Texas lawmakers to tour detention facility for migrant teens near border
Sandra Sanchez, Fox 40
As criticism about the prolonged detention of undocumented migrant children mounts, at least two Texas lawmakers are scheduled to tour a controversial and newly opened migrant detention facility for teens Friday in the South Texas town of Carrizo Springs. U.S. Rep. Henry Cuellar, D-Texas, told Border Report on Thursday that he will tour the Carrizo Springs facility, which holds undocumented migrants ages 13-17 and is located 125 miles southwest of San Antonio in a rural and desolate stretch of South Texas. The facility is run by U.S. Health and Human Services, which cares for undocumented migrant youth who are in the United States.
Hundreds of minors are crossing the border each day without their parents. Who are they?
Nick Miroff, Andrew Ba Tran and Leslie Shapiro, The Washington Post
They cross the border from Mexico in groups large and small, most of them teenagers, but some much younger, carrying the names and phone numbers of family members living in the United States. Home is hundreds, if not thousands, of miles away. Some make the journey with a smuggler or a friend, but others set out alone, traveling on buses, the tops of freight trains or even by foot. Central American and Mexican children, tweens and teenagers traveling without parents are crossing the border in soaring numbers, once more creating a logistical and humanitarian emergency for the U.S. government.
He Was Caught Jaywalking. He Was Almost Deported for It.
Annie Correal and Ed Shanahan, The New York Times
Javier Castillo Maradiaga was on his way to a family birthday party in the Bronx in December 2019 when the police arrested him for jaywalking. So began a 15-month odyssey during which he was locked up and flown between detention centers around the United States after New York City authorities failed to honor a law meant to keep undocumented immigrants from routinely falling into federal immigration authorities’ hands. It was not until Wednesday, after city officials had admitted their blunder and joined activists, federal lawmakers and Mr. Castillo’s lawyers to push for his release, that he was freed from a New Jersey detention center on a federal judge’s order.
A Profile of Immigrant Women in the Workforce
Sofia Carratala, Nicole Prchal Svajlenka, and Sarah Jane Glynn, Center for American Progress
For years, immigrant women have made vital contributions to the U.S. economy, and they and their families have become deeply rooted in American society. The average immigrant woman has lived in the United States since 1996, and the average undocumented immigrant woman has lived in the country since 2005. Particularly during this Women’s History Month, these essential communities must not go unrecognized. Their contributions and experiences should be centered as policymakers craft solutions for a bold and equitable economic recovery in the months ahead.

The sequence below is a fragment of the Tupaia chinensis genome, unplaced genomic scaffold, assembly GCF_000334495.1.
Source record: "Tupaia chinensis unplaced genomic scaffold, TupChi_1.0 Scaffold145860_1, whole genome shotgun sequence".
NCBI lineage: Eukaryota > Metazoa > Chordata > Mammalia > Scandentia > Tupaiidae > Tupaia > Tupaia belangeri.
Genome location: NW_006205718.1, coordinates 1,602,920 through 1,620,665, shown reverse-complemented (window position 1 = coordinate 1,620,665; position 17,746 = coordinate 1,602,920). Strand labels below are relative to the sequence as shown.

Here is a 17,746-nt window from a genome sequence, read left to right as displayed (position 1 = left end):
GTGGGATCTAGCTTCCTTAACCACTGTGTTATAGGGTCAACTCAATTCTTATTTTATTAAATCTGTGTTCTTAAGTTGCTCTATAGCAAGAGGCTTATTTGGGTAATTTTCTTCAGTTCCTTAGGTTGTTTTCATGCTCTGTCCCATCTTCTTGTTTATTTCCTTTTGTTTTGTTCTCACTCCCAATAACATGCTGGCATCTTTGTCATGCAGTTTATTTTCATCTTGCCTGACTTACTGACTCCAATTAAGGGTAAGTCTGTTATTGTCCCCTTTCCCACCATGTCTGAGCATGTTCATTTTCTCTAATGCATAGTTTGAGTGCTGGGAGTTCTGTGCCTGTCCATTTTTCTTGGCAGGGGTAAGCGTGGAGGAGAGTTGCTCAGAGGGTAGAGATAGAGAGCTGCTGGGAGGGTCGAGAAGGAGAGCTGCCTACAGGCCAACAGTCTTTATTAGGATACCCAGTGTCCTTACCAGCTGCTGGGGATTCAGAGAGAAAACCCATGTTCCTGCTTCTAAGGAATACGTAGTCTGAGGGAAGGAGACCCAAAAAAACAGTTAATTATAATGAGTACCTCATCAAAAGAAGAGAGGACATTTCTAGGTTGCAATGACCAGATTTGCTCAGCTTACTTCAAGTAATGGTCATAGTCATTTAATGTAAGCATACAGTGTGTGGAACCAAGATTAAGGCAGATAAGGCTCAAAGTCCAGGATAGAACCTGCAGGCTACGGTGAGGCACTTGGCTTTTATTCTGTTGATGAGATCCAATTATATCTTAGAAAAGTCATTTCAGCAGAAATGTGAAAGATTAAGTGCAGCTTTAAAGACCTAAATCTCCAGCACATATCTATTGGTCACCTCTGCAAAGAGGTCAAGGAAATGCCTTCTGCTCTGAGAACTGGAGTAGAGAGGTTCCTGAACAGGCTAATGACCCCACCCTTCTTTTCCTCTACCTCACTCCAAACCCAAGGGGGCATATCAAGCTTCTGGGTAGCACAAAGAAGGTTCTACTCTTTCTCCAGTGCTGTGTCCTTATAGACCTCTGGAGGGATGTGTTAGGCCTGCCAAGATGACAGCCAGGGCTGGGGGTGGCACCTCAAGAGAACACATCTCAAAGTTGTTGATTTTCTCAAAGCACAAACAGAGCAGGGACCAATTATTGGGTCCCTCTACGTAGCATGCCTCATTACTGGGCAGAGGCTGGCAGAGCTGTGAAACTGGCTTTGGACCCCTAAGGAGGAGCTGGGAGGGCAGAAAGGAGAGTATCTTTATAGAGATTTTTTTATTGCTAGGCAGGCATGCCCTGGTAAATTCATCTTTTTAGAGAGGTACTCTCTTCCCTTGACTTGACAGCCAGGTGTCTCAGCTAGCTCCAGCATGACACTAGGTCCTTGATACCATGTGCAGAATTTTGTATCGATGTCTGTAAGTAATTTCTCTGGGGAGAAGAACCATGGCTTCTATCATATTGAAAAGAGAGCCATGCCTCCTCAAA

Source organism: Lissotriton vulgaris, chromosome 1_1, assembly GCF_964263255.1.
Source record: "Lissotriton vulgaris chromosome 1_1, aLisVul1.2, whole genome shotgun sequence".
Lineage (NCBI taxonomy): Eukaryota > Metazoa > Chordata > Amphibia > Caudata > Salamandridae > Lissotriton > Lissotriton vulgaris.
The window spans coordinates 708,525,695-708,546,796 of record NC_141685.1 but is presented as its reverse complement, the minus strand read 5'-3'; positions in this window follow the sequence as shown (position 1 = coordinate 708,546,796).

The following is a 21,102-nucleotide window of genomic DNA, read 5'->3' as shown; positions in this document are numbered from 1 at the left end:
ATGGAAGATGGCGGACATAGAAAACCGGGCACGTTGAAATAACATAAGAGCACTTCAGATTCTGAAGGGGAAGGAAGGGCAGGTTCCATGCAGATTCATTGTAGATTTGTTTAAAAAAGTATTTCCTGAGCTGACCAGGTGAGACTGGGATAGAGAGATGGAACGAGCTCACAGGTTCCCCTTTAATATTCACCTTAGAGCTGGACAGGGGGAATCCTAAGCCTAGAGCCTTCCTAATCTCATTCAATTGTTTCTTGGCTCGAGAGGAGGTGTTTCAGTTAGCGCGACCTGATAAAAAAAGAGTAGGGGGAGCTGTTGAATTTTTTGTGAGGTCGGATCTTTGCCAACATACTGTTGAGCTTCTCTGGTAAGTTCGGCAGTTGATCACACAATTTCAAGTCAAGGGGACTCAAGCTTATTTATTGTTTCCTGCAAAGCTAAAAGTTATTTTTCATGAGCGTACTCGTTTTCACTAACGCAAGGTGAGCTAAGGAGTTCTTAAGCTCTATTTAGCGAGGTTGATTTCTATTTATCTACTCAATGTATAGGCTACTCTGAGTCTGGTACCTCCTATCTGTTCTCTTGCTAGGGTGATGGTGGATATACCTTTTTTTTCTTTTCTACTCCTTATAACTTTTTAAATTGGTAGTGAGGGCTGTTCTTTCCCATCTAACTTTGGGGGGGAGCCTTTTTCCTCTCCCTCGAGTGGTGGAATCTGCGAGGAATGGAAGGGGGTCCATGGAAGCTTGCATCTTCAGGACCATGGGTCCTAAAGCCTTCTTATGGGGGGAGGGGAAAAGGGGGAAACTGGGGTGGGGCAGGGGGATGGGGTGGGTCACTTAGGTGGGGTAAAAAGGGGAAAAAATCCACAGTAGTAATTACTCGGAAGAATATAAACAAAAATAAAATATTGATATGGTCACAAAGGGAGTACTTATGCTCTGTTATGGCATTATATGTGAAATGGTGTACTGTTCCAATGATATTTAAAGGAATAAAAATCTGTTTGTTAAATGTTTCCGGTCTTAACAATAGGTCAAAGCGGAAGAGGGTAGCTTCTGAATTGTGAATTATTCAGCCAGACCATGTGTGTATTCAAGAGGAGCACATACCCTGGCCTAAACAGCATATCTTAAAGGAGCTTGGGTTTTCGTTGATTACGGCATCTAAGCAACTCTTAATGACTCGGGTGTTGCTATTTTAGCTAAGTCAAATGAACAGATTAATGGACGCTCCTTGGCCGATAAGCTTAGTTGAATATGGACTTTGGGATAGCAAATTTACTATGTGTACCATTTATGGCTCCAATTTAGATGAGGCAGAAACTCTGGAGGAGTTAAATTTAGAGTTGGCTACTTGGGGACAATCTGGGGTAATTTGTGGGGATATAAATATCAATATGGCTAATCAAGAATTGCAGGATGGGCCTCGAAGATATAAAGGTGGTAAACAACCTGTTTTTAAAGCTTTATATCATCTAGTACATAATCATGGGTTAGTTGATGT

She came to the U.S. with only $300 and worked housekeeping jobs to pay for school. Now she's a flight director for NASA's Mars Perseverance.
Christopher Brito, CBS News
When NASA's Perseverance rover successfully landed on Mars last week, aerospace engineer Diana Trujillo, who is a flight director on the mission, said in an interview with CBS News that it took her some time to process that it had arrived on the red planet. "I was very much on the mindset of 'What's happening?'" she said. Then as pictures and videos from Perseverance started to beam back, it became real. "Are we safe? I think that watching the image was when I actually processed that we had actually landed," she added.
ICE releases immigrant who sought 'sanctuary' in Seattle church
Michael Crowe, KING5.com
After years of fighting to stay in the U.S., Jose Robles walked out of the Northwest Detention Center in Tacoma Wednesday, though his immigration battle continues. Robles, of Lakewood, has lived in the United States for decades with his wife and three children. Back in 2018, he received a deportation order to return to Mexico. He defied that, taking sanctuary inside Gethsemane Lutheran Church in downtown Seattle, living there for more than a year.
More States Tap Community Orgs for Immigrant Vaccination Push
Tim Henderson, The Pew Charitable Trusts
More states are letting community groups and churches help vaccinate the roughly 10.5 million immigrants who are living here illegally. Arizona, Delaware, Michigan and Oregon are among the states joining California and Maryland in enlisting partners trusted by communities to boost vaccination rates among immigrants, many of whom have high-risk jobs in food and maintenance. Those living here illegally often live with no paper trail. Many of them lack the formal identification or utility bills many states require to provide vaccines. Some states, such as North Carolina and West Virginia, have denied vaccines to people without proof of state residence.
PRESS RELEASE: RCUSA hosts “Justice Delayed” panel urging President Biden to sign an updated refugee admissions goal
Refugee Council USA
Border Faith Leaders, Police Chief Respond to Increase in Unaccompanied Migrant Children, Asylum-Seekers
National Immigration Forum
Explainer: What’s Happening at the U.S.-Mexico Border
National Immigration Forum
Rights Groups Urge India to Halt Plans to Deport Rohingya Refugees to Myanmar
The Voices of America
Photos: Women of The World Fashion Show raises money for empowering refugee, immigrant and asylum-seeking women
The Salt Lake Tribune